In FIG. 1 the web W is pulled over the guide rollers 7 from the exhausting coil 3 so as to form a span of controlled tautness overlapping the periphery of the coil 3 and spaced thereabove.
Above the overlapping span of web a pressure roller 9 is journaled by a bracket A which moves up and down so that the roller can press the web span downward and against the periphery of the coil 4. This roller 9 is mounted vertically above and parallel to the spindle 2b in FIG. 1, with the understanding that the same relationship prevails when the spindle 2a in position replaces the position of the spindle 2b. This action is accommodated because the bracket A can be moved away from its illustrated position. The arrows 10 in FIG. 2 are intended to indicate such displacement.
The pressure roller 9 extends beyond the coil and web W, and when moved downwardly by its mounting bracket A, presses the overlapping span against the periphery of the coil 4.
The bracket A also mounts a wheel 11 beneath the roller 9 via a bell crank 11a which can be rocked so that the wheel contacts the roller 9, by a thrustor 11b. The bracket A also mounts a strip-like support element 13 which extends for the width of the web W into the gap between the pressure roller 9 and the periphery of the coil 4.
As shown in FIGS. 2 and 4, the front edge 14 of the web of the coil 4 is cut diagonally or slanted as contrasted to a right angle cut, and the strip of adhesive 15 correspondingly extends diagonally transversely across the web with its front boundary at this edge. At the other or back boundary of adhesive strip 15, the rip cord 16 extends transversely across the coil. This rip cord can be made of wire, plastic or other material suitable for ripping the web.
The front end or start 17 of the rip cord 15 is fastened to a plug-in card 18 which, as shown by FIG. 4, has tear-off tips 19 and 20 which are inserted or plugged in and between the outer convolutions of the web of the roll 4. This plug-in card has a pressure-sensitive adhesive on its outer side facing the pressure roller 9 when registered with the latter. The other end 21 of the rip cord is brought down radially over the other end of the coil 4 and adhesively fixed to the projecting end 22 of the spindle 2b.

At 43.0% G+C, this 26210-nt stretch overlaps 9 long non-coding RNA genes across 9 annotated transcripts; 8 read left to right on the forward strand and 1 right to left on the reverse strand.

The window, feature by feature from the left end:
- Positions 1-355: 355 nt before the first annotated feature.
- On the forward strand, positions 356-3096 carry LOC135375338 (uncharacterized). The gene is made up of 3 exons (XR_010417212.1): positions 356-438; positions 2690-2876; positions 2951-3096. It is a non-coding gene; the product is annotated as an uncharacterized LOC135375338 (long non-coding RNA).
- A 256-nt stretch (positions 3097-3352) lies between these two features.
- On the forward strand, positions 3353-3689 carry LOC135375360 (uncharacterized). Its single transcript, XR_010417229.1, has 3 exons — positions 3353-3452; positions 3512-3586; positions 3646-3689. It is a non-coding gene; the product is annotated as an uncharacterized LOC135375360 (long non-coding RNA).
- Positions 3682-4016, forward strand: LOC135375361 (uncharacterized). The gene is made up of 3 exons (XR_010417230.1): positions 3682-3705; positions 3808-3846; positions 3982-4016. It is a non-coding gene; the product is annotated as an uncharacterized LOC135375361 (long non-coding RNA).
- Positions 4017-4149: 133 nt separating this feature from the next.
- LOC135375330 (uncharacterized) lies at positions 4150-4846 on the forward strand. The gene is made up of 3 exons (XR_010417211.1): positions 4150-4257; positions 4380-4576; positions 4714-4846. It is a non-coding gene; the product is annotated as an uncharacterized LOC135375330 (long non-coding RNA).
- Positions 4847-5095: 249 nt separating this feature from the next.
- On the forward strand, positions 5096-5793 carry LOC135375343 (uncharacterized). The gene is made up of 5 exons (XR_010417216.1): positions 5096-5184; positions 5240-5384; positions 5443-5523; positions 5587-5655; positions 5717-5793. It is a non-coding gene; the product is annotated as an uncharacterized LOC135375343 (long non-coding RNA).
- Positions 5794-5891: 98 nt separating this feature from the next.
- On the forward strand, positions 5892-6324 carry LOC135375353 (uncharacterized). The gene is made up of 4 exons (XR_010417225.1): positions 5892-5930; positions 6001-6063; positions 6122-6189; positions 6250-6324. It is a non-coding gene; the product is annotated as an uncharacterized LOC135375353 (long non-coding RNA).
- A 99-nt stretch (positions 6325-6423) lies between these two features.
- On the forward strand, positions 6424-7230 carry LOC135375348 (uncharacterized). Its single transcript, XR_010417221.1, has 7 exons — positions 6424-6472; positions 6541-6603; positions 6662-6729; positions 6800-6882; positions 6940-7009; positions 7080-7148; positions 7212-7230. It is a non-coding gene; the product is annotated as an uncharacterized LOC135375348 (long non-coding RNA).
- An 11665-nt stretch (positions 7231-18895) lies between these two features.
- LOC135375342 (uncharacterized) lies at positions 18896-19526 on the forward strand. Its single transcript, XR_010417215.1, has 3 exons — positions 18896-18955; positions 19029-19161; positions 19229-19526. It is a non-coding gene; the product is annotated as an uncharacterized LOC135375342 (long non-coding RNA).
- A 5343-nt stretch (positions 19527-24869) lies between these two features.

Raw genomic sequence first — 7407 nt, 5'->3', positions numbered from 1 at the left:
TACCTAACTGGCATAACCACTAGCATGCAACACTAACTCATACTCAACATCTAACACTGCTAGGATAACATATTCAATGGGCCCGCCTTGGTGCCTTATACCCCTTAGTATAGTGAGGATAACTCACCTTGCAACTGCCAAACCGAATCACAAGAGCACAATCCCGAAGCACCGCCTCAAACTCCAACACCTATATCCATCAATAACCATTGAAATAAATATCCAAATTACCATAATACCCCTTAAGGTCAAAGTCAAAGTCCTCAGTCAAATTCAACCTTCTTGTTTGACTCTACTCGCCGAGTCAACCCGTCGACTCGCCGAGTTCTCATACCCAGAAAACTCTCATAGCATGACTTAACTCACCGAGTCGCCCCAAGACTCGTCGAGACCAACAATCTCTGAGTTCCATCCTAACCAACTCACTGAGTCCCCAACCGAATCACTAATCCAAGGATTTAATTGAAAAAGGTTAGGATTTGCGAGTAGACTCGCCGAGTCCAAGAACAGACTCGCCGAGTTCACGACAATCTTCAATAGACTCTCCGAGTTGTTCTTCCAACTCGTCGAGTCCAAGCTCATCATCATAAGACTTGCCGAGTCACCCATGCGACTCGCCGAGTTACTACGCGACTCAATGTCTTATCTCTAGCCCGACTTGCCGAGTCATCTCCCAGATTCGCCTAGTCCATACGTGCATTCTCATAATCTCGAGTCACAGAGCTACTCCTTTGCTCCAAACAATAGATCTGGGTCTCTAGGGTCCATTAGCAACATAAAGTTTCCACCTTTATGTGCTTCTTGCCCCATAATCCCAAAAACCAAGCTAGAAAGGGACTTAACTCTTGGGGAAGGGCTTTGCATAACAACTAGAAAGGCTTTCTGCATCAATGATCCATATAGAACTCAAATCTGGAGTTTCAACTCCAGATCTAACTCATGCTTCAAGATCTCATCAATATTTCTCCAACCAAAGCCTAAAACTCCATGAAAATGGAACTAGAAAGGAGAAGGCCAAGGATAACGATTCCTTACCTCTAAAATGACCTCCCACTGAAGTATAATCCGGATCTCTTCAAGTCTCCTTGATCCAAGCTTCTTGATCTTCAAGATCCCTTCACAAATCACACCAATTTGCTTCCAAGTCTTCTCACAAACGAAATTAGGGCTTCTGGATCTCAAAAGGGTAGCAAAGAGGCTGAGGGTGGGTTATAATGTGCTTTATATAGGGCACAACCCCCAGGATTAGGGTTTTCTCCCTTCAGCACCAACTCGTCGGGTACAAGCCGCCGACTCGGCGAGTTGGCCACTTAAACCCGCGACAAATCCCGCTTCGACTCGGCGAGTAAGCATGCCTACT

The operation is as follows:
Just safely before the trailing end of the web from the coil 3 disengages, and assuming that the coil 4 positions the adhesive strip 15, rip cord 16 and plug-in card 18 just safely in front of the pressure roller 9, the spindle 2b is started on its rotation towards its proper peripheral speed, the bracket A is moved so the pressure roller 9 presses the web W against the periphery of the coil 4, and the bell crank 11a is rocked so that the wheel 11 is pressed upwardly against the free projecting end of the roller 9.
In FIG. 1, as indicated by the showing of the plug-in card 16, this card is about to enter the nip formed between the wheel 11 and the projecting end of the pressure roller 9. When it does make this entry, its adhesive side is pressed against the roller 9 by the wheel 11 so the card adhesively attaches to the roller 9 which by its rotation pulls the card in an almost right angular direction away from the web on the coil 4. The support element 13 holds the web against upward displacement. Because the rip card is behind the adhesive strip 15, the pressure roller 9 has already pressed the web W against this strip to effect the interconnection between the two webs, so the rip-off of the web W occurs immediately behind the adhesive interconnection. The adhesive connection of the plug-in card 16 with the pressure roller 9 also results in the latter pulling up and rolling up or reeling in the entire length of rip cord, the cord's end 21 pulling loose from the projecting spindle end 22, the rolled up cord and its card being subsequently removed prior to the need for another coil change.